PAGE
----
Krsnadasa Kaviraja Goswami also says, “By associating with a devotee, one awakens his faith in devotional service to Krsna. Because of devotional service, one’s dormant love for Krsna awakens, and thus one’s material, conditioned existence comes to an end.”

    Then he cites the Bhagavatam to support his statement:

    yadrcchaya mat-kathadau
    jata-sraddhas tu yah puman
    na nirvinno nati-sakto
    bhakti-yogo ‘sya siddhi-dah

    “‘Somehow or other, if one is attracted to talks about Me and has faith in the instructions I have set forth in the Bhagavad-gita, and if one is neither falsely detached from material things nor very much attracted to material existence, his dormant love for Me will be awakened by devotional service.” [note: this is the BBT translation.]

    By reading the above translations, it is not apparent how the Bhagavatam verse serves as support for Krsnadasa Kaviraja Goswami’s verse in terms of the genesis of bhakti being the association of a devotee. The connection that Krsnadasa Kaviraja Goswami is making between these verses is clarified by Visvanatha Cakravarti Thakura in his commentary on SB 11.20.8. He says, “The word yadrcchaya has been explained in the First Canto of the Srimad-Bhagavatam. One develops faith in discussions of the Supreme Lord by the association of advanced devotees.” The verse that Visvanatha Cakravarti Thakura is referring to is SB 1.19.25:

    tatrabhavad bhagavan vyasa-putro
    yadrcchaya gam atamano ‘napeksah
    alaksya-lingo nija-labha-tusto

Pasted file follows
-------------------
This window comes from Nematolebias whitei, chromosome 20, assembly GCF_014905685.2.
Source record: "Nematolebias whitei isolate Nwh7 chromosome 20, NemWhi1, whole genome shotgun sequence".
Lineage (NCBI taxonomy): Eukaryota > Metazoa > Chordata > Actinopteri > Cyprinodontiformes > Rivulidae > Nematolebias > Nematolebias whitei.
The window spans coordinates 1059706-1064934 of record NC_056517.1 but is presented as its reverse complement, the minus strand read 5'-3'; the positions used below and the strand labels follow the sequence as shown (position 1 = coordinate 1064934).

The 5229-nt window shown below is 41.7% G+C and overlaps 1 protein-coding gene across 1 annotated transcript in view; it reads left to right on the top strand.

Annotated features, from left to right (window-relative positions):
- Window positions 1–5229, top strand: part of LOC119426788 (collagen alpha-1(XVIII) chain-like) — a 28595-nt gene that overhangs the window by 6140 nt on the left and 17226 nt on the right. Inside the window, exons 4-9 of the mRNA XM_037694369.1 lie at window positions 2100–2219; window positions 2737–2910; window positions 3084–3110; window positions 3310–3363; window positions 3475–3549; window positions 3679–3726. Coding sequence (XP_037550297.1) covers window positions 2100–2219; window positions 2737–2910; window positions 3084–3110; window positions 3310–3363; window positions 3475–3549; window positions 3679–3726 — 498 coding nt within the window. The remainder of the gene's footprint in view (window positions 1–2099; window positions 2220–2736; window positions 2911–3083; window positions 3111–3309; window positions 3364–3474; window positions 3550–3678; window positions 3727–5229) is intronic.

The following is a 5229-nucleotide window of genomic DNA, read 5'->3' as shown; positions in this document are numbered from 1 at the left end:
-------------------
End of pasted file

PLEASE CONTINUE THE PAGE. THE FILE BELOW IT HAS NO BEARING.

vrtas ca balair avadhuta-vesah

    tatra — there; abhavat — appeared; bhagavan — powerful; vyasa-putrah — son of Vyasadeva; yadrcchaya — as one desires; gam — the earth; atamanah — while traveling; anapeksah — disinterested; alaksya — unmanifested; lingah — symptoms; nija-labha — self-realized; tustah — satisfied; vrtah — surrounded; ca — and; balaih — by children; avadhuta — neglected by others; vesah — dressed.

    “At that moment there appeared the powerful son of Vyasadeva, who traveled over the earth disinterested and satisfied with himself. He did not manifest any symptoms of belonging to any social order or status of life. He was surrounded with women and children, and he dressed as if others had neglected him.” (BBT translation)

    Literally the word “yadrcchaya” means whose (yat) desire (icchaya). It has been translated as “own volition.” A translation of the second line of the above SB verse that would better fit with VCT’s commentary would be, “who traveled over the earth indifferent to material desires, motivated by his own volition.” In other words, it is a devotee’s independent desire that gives us bhakti. Sukadeva was wandering the earth by his own whim, distributing bhakti.

    In the above translation of 11.20.8, “Somehow or other, if one is attracted to talks about Me…” the “somehow or other” is a translation of yadrcchaya. From VCT’s comments, we can understand “somehow or other” more clearly. Whose desire (yadrcchaya) results in our attraction to talks about Krsna? The devotee’s.